Do You What You Love Sign

NEON: There is only one type of neon. Hand made from straight lengths of glass that are heated over a flame and blown into while being bent to shape. It’s not made by a machine or mass produced… it’s an art form. 

The very first demonstration of a neon sign in a modern form was in December 1910, by a man called Georges Claude at the Paris Motor Show, who displayed two 12-metre-long tubes filled with the gas. From that point, the world has been fascinated with neon signs and its popularity and uses has evolved over the many years.  

The combination of their striking appearance, nostalgic appeal, and versatility makes neon signs a popular choice for businesses, events, and individuals looking to make a statement. 

At A1DeSIGNS, we have over 120 years of experience in making neon signs and are always training the next generation in the art of glass bending and sign making to ensure that quality products are sent out for years to come.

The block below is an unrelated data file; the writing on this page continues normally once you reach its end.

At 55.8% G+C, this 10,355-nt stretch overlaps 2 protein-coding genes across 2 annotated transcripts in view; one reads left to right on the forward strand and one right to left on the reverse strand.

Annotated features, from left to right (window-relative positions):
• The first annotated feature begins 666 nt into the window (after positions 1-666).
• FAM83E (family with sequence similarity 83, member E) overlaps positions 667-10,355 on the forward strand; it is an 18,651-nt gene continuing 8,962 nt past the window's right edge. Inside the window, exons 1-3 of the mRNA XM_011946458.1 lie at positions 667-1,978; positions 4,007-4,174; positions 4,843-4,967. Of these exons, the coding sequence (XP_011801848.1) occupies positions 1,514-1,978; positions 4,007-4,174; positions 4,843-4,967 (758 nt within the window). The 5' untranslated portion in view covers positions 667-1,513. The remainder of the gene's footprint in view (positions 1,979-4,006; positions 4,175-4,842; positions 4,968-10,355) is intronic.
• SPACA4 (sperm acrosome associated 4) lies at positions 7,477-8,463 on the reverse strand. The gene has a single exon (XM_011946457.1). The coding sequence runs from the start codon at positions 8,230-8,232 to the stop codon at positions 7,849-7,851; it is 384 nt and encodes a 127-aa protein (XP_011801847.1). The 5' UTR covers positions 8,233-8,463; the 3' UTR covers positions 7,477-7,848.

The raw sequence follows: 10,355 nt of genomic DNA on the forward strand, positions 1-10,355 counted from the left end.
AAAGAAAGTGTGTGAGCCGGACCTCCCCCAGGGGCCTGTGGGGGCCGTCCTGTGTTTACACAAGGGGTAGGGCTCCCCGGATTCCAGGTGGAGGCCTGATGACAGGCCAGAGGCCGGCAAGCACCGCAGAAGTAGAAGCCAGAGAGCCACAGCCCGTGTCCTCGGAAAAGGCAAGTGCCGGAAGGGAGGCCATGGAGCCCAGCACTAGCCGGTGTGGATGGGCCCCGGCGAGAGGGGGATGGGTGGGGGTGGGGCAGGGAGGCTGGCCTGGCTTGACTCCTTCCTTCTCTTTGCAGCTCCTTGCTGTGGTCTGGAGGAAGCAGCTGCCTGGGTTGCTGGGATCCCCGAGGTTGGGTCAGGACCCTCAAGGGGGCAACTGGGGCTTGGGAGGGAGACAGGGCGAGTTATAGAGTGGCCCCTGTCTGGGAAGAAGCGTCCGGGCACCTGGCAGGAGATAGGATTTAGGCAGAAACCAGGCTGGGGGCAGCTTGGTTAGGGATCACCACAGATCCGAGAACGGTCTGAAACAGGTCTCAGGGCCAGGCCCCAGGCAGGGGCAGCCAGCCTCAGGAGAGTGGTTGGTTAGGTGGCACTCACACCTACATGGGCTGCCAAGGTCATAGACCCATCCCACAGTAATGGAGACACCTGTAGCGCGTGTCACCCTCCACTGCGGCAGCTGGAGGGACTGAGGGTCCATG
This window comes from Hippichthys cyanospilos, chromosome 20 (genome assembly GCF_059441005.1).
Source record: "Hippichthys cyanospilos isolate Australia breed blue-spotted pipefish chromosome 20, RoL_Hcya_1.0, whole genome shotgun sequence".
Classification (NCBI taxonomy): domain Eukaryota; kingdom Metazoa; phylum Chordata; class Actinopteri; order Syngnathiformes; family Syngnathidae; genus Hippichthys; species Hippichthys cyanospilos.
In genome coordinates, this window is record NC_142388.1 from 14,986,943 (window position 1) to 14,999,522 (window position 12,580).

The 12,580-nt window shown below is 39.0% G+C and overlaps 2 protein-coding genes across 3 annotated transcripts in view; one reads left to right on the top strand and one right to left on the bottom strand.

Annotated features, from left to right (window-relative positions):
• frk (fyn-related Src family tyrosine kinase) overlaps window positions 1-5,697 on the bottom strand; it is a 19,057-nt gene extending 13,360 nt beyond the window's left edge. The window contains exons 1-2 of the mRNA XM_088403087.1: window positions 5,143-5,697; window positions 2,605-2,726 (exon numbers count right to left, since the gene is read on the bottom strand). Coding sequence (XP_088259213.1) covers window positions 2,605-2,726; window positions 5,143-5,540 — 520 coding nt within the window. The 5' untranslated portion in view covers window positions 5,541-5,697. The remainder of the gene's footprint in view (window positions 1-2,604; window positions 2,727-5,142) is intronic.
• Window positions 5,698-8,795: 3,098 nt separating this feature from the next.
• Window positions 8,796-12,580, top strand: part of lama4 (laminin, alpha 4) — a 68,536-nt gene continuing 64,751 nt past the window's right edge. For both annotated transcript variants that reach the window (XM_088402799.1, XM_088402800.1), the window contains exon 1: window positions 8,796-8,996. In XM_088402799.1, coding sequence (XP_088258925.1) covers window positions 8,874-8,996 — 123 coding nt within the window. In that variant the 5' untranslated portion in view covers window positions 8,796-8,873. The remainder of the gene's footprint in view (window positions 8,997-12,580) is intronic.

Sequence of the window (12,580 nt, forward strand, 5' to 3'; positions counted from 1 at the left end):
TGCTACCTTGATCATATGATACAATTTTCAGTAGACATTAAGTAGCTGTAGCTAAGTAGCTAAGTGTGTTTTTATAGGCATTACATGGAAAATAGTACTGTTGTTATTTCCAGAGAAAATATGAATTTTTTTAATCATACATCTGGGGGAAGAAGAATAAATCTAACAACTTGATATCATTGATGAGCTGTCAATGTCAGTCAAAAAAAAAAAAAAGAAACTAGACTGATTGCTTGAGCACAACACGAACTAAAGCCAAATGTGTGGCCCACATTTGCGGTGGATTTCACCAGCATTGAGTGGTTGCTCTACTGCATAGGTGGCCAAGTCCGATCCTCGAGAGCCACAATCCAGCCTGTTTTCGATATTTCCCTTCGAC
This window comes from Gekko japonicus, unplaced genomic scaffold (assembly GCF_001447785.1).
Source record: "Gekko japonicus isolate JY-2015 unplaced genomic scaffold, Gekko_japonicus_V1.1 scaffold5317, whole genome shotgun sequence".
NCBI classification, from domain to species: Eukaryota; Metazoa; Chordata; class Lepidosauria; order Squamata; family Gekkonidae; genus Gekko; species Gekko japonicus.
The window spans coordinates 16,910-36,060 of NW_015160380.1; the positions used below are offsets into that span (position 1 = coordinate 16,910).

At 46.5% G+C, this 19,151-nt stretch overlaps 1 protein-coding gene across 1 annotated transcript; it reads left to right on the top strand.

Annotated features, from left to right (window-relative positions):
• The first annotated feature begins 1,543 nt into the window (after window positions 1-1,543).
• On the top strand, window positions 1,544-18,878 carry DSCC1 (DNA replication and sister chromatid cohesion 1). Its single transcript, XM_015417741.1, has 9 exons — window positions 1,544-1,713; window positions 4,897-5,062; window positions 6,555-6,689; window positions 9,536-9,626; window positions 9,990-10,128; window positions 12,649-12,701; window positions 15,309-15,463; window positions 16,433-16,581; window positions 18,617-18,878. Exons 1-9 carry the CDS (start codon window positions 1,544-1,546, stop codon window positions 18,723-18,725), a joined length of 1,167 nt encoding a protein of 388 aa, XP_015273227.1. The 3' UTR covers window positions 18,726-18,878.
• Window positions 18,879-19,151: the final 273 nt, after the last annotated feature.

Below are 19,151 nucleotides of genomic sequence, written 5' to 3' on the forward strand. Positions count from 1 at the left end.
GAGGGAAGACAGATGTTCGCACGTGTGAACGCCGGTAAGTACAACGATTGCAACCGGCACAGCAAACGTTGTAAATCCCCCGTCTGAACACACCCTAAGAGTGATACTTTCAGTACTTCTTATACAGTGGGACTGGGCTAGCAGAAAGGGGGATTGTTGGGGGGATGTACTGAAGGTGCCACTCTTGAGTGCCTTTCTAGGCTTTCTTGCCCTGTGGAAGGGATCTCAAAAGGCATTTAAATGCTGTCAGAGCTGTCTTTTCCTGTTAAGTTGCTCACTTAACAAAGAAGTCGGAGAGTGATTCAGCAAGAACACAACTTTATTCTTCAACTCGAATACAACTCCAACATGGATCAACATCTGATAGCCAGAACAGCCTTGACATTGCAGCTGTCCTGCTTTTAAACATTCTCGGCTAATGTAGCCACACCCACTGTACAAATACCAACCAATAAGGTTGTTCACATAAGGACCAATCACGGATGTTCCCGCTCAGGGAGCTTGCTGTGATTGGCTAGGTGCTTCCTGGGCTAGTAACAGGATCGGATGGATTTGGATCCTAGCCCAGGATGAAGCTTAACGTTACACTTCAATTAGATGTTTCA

We’re frequently being asked all sorts of questions about neon signs and here are some answers to the most popular queries around neon. 

Are neon signs expensive?

The cost can vary depending on factors like size, complexity, and where you’re buying them.

Despite being a completely hand-made product, neon signs remain a cost-effective option in today’s market. Many people find the unique and vibrant look of neon signs worth the investment.

Are neon signs expensive to run?

No, the cost is low – less than your washing machine for the same amount of time, for example. 

When looking at the running cost of neon, you are needing to work out the kWh. This is done by working out the wattage (real wattage) being used by the transformer and converting that into kilowatts. Then multiply that figure by the number of hours the transformer will be running. This is then multiplied by your electricity cost per kWh. 

A cost of neon guide 

If we take our 8kv/18mA wire wound transformer running at 95watts of power. The sign it powered was running for 10 hours a day for every single day of the year. 

  • 95 watts /1000 = 0.095kWh 
  • 0.095kWh x 10 hours per day = 0.950kWh 
  • 0.950kWh x 365 days = 346.75kWh over the year at 10 hours per day. 
  • 346.75kWh is then multiplied by the current cost for your electricity per 
  • kWh. The current average at the time of writing this is 14.37p/kWh. 
  • 346.75 x 14.37p = 4982.78p /100 = £49.82 for the year. 

Are neon signs dangerous? 

When installed correctly, they are no more dangerous than other household appliances. 

Here’s why?